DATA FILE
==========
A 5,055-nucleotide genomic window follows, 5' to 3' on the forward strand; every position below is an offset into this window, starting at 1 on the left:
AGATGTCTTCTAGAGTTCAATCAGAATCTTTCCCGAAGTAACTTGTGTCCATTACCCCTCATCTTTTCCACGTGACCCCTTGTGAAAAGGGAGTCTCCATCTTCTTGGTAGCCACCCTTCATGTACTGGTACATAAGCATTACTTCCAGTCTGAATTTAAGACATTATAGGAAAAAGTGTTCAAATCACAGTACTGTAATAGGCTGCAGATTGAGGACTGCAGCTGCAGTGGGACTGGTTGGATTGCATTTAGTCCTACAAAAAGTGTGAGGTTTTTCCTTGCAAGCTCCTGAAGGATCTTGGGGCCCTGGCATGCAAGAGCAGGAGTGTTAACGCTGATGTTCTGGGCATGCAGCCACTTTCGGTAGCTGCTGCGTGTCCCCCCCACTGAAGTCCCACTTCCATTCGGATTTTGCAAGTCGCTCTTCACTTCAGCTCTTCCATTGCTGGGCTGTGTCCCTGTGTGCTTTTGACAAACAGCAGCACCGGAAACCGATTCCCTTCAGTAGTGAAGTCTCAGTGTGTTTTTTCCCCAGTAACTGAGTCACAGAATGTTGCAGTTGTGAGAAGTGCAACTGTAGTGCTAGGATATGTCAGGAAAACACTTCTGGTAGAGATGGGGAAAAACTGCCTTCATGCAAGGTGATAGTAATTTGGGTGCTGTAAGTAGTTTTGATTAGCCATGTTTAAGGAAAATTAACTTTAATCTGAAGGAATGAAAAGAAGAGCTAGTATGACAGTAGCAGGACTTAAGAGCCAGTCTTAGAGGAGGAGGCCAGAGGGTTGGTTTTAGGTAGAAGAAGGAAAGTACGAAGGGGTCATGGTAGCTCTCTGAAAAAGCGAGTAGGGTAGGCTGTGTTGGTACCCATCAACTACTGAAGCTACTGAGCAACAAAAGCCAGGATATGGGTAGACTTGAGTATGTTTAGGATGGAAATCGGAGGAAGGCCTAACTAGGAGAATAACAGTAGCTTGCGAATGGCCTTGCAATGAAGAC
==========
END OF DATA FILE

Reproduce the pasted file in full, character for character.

A 5,055-nucleotide genomic window follows, 5' to 3' on the forward strand; every position below is an offset into this window, starting at 1 on the left:
AGATGTCTTCTAGAGTTCAATCAGAATCTTTCCCGAAGTAACTTGTGTCCATTACCCCTCATCTTTTCCACGTGACCCCTTGTGAAAAGGGAGTCTCCATCTTCTTGGTAGCCACCCTTCATGTACTGGTACATAAGCATTACTTCCAGTCTGAATTTAAGACATTATAGGAAAAAGTGTTCAAATCACAGTACTGTAATAGGCTGCAGATTGAGGACTGCAGCTGCAGTGGGACTGGTTGGATTGCATTTAGTCCTACAAAAAGTGTGAGGTTTTTCCTTGCAAGCTCCTGAAGGATCTTGGGGCCCTGGCATGCAAGAGCAGGAGTGTTAACGCTGATGTTCTGGGCATGCAGCCACTTTCGGTAGCTGCTGCGTGTCCCCCCCACTGAAGTCCCACTTCCATTCGGATTTTGCAAGTCGCTCTTCACTTCAGCTCTTCCATTGCTGGGCTGTGTCCCTGTGTGCTTTTGACAAACAGCAGCACCGGAAACCGATTCCCTTCAGTAGTGAAGTCTCAGTGTGTTTTTTCCCCAGTAACTGAGTCACAGAATGTTGCAGTTGTGAGAAGTGCAACTGTAGTGCTAGGATATGTCAGGAAAACACTTCTGGTAGAGATGGGGAAAAACTGCCTTCATGCAAGGTGATAGTAATTTGGGTGCTGTAAGTAGTTTTGATTAGCCATGTTTAAGGAAAATTAACTTTAATCTGAAGGAATGAAAAGAAGAGCTAGTATGACAGTAGCAGGACTTAAGAGCCAGTCTTAGAGGAGGAGGCCAGAGGGTTGGTTTTAGGTAGAAGAAGGAAAGTACGAAGGGGTCATGGTAGCTCTCTGAAAAAGCGAGTAGGGTAGGCTGTGTTGGTACCCATCAACTACTGAAGCTACTGAGCAACAAAAGCCAGGATATGGGTAGACTTGAGTATGTTTAGGATGGAAATCGGAGGAAGGCCTAACTAGGAGAATAACAGTAGCTTGCGAATGGCCTTGCAATGAAGAC